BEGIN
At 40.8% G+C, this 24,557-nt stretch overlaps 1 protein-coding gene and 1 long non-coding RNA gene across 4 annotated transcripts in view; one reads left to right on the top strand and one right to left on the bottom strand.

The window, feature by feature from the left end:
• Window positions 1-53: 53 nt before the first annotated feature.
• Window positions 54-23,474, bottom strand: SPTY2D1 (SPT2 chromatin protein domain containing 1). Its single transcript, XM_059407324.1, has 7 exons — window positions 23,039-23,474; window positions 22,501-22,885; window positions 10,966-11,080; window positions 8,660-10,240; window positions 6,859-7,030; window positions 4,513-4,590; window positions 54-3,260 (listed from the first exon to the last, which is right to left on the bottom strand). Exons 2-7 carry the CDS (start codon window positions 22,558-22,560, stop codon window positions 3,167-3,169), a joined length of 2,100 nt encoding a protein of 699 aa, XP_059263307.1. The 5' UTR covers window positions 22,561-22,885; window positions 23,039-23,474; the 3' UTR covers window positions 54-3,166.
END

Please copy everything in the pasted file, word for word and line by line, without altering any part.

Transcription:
At 40.8% G+C, this 24,557-nt stretch overlaps 1 protein-coding gene and 1 long non-coding RNA gene across 4 annotated transcripts in view; one reads left to right on the top strand and one right to left on the bottom strand.

The window, feature by feature from the left end:
• Window positions 1-53: 53 nt before the first annotated feature.
• Window positions 54-23,474, bottom strand: SPTY2D1 (SPT2 chromatin protein domain containing 1). Its single transcript, XM_059407324.1, has 7 exons — window positions 23,039-23,474; window positions 22,501-22,885; window positions 10,966-11,080; window positions 8,660-10,240; window positions 6,859-7,030; window positions 4,513-4,590; window positions 54-3,260 (listed from the first exon to the last, which is right to left on the bottom strand). Exons 2-7 carry the CDS (start codon window positions 22,558-22,560, stop codon window positions 3,167-3,169), a joined length of 2,100 nt encoding a protein of 699 aa, XP_059263307.1. The 5' UTR covers window positions 22,561-22,885; window positions 23,039-23,474; the 3' UTR covers window positions 54-3,166.